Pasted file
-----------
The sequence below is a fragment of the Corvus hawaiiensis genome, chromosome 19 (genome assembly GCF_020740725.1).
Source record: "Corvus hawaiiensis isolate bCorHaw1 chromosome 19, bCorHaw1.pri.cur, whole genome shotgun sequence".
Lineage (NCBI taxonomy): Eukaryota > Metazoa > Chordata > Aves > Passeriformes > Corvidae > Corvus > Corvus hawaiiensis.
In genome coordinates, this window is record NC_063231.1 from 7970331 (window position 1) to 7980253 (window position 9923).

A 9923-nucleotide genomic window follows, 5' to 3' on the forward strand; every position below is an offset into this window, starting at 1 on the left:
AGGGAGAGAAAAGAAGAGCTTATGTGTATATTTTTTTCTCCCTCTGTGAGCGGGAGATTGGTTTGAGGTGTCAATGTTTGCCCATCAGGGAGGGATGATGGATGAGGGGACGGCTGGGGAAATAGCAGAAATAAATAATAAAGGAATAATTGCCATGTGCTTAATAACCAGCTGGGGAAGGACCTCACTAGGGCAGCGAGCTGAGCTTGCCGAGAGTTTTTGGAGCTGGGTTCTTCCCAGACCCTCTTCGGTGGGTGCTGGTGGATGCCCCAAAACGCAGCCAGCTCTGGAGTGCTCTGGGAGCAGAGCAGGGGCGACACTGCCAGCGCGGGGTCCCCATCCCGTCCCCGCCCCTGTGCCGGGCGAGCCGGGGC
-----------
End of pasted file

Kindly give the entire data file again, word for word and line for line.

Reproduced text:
The sequence below is a fragment of the Corvus hawaiiensis genome, chromosome 19 (genome assembly GCF_020740725.1).
Source record: "Corvus hawaiiensis isolate bCorHaw1 chromosome 19, bCorHaw1.pri.cur, whole genome shotgun sequence".
Lineage (NCBI taxonomy): Eukaryota > Metazoa > Chordata > Aves > Passeriformes > Corvidae > Corvus > Corvus hawaiiensis.
In genome coordinates, this window is record NC_063231.1 from 7970331 (window position 1) to 7980253 (window position 9923).

A 9923-nucleotide genomic window follows, 5' to 3' on the forward strand; every position below is an offset into this window, starting at 1 on the left:
AGGGAGAGAAAAGAAGAGCTTATGTGTATATTTTTTTCTCCCTCTGTGAGCGGGAGATTGGTTTGAGGTGTCAATGTTTGCCCATCAGGGAGGGATGATGGATGAGGGGACGGCTGGGGAAATAGCAGAAATAAATAATAAAGGAATAATTGCCATGTGCTTAATAACCAGCTGGGGAAGGACCTCACTAGGGCAGCGAGCTGAGCTTGCCGAGAGTTTTTGGAGCTGGGTTCTTCCCAGACCCTCTTCGGTGGGTGCTGGTGGATGCCCCAAAACGCAGCCAGCTCTGGAGTGCTCTGGGAGCAGAGCAGGGGCGACACTGCCAGCGCGGGGTCCCCATCCCGTCCCCGCCCCTGTGCCGGGCGAGCCGGGGC